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JCI online early table of contents: July 17, 2008

JCI Journals

EDITOR'S PICK: Loss of stability of the AHI1-HAP1 complex an issue in Joubert syndrome

Joubert syndrome is an inherited disorder that affects the area of the brain that controls balance and coordination; it is characterized by symptoms such as loss of muscle tone, developmental delay, and mental retardation. Mutations in several genes have been associated with Joubert syndrome. The mutations in one of these, AHI1, are known to generate truncated forms of the AHI1 protein but how this contributes to the development of disease has not been determined. However, Xiao-Jiang Li and colleagues have now provided insight into this issue by showing that mouse Ahi1 interacts with the protein Hap1, which is critical for neonatal development.

In the study, it was found that Ahi1 binds tightly to Hap1 and that they form a stable complex in the mouse brain. Further analysis indicated that the two proteins stabilize each other and that truncated mouse Ahi1 that resembled the truncated AHI1 protein observed in individuals with Joubert syndrome was unable to stabilize mouse Hap1. The ability of Hap1 and Ahi1 to stabilize each other was important for maintaining levels of the protein TrkB, which is critical for the generation of nerves and brain development. These data have provided insight into the mechanisms underlying disease in individuals with Joubert syndrome associated with AHI1 mutations and might provide new targets for the development of novel therapeutic approaches.

TITLE: Huntingtin-associated protein 1 interacts with Ahi1 to regulate cerebellar and brainstem development in mice

Xiao-Jiang Li
Emory University School of Medicine, Atlanta, Georgia, USA.
Phone: (404) 727-3290; Fax: (404) 727-3949; E-mail:

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MICROBIOLOGY: Human fats: a link between leprosy and atherosclerosis?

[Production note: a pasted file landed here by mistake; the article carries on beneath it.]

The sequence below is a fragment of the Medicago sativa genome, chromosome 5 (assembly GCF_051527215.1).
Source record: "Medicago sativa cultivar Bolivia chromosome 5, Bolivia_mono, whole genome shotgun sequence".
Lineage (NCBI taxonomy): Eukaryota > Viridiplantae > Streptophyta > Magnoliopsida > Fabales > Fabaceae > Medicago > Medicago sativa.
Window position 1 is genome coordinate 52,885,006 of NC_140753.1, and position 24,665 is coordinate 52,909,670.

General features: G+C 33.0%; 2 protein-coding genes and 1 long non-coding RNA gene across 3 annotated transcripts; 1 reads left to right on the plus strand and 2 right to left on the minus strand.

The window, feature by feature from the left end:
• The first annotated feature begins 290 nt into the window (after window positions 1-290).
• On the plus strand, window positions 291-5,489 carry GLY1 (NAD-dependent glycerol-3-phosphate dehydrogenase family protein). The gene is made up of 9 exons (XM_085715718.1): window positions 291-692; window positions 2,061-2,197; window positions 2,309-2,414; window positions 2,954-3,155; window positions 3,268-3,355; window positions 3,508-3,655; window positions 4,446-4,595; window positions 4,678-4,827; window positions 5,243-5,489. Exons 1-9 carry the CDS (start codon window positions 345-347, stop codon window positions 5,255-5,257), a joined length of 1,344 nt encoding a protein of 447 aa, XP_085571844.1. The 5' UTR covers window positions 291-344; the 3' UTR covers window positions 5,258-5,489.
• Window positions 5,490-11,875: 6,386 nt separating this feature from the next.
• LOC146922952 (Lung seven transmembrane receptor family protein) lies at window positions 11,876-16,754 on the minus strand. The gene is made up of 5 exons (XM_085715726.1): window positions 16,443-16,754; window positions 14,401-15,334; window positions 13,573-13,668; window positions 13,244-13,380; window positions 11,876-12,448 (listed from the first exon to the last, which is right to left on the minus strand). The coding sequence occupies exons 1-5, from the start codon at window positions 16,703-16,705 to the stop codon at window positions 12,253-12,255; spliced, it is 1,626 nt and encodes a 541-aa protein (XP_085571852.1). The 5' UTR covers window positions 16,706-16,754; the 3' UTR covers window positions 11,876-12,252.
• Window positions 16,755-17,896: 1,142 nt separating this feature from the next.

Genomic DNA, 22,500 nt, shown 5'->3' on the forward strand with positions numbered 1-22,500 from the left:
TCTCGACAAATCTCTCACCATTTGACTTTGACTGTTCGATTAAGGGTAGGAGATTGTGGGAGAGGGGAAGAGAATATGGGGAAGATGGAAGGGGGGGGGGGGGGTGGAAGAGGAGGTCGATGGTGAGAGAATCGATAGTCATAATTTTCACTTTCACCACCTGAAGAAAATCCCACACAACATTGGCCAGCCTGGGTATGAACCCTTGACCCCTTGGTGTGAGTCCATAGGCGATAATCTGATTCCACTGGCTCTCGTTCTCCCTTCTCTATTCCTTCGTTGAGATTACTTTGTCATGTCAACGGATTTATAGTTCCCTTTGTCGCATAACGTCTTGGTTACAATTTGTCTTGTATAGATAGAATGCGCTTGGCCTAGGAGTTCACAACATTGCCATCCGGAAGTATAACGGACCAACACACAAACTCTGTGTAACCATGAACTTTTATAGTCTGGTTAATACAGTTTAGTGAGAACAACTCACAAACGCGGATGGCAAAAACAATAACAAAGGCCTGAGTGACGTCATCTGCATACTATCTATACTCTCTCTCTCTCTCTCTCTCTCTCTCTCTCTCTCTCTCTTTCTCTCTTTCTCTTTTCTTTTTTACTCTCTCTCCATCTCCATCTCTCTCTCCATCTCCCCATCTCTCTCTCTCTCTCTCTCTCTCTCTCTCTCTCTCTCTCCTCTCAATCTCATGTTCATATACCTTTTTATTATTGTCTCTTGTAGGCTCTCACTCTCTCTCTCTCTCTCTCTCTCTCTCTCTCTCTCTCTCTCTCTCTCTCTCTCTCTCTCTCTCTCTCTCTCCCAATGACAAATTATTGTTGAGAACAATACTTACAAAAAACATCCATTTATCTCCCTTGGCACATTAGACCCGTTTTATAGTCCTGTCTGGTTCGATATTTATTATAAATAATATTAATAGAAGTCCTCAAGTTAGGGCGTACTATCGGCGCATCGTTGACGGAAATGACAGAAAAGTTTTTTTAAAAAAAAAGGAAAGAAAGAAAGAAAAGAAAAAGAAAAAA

Leprosy is caused by the microbe Mycobacterium leprae, which lives inside cells and survives by both evading the immune system and using human fat molecules (lipids) to promote its growth and virulence. A link between these two factors influencing M. leprae survival in the lesions that characterize disease in individuals with the lepromatous form of human leprosy (L-lep) has now been uncovered by Robert Modlin and colleagues, at UCLA David Geffen School of Medicine, Los Angeles.

In the study, expression of genes containing the information for making proteins involved in lipid metabolism (the production and breakdown of lipids) was observed in human L-lep lesions. Consistent with this, the lipid-laden cells (specifically macrophages) in human L-lep lesions that are known to harbor M. leprae were found to accumulate human lipids known as oxidized phospholipids. Further in vitro analysis indicated that some of these oxidized phospholipids inhibited innate immune responses. The accumulation of macrophages laden with human oxidized phospholipids in L-lep lesions is strikingly similar to what is observed in the lesions that narrow the blood vessels in the disease atherosclerosis -- a common disease of the major arterial blood vessels that can result in heart attack or stroke. These similarities have led the authors to suggest that in both microbial infection and atherosclerosis there is a link between innate immunity and human lipid metabolism.

TITLE: Host-derived oxidized phospholipids and HDL regulate innate immunity in human leprosy

Robert L. Modlin
UCLA David Geffen School of Medicine, Los Angeles, California, USA.
Phone: (310) 825-6214; Fax: (310) 267-2121; E-mail:

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VASCULAR BIOLOGY: The protein MRP4 regulates disease-associated smooth muscle cell proliferation

The proteins MRP4 and MRP5 are expressed in several tissues and cell types, including smooth muscle cells, but their function has not been clearly determined. However, new insight into the function of these proteins has now been provided by Jean-Sébastien Hulot and colleagues, at INSERM U621, France, who have shown that MRP4 regulates the amount of two signaling molecules known as cAMP and cGMP inside smooth muscle cells from the wall of human and rat arteries in disease-associated situations.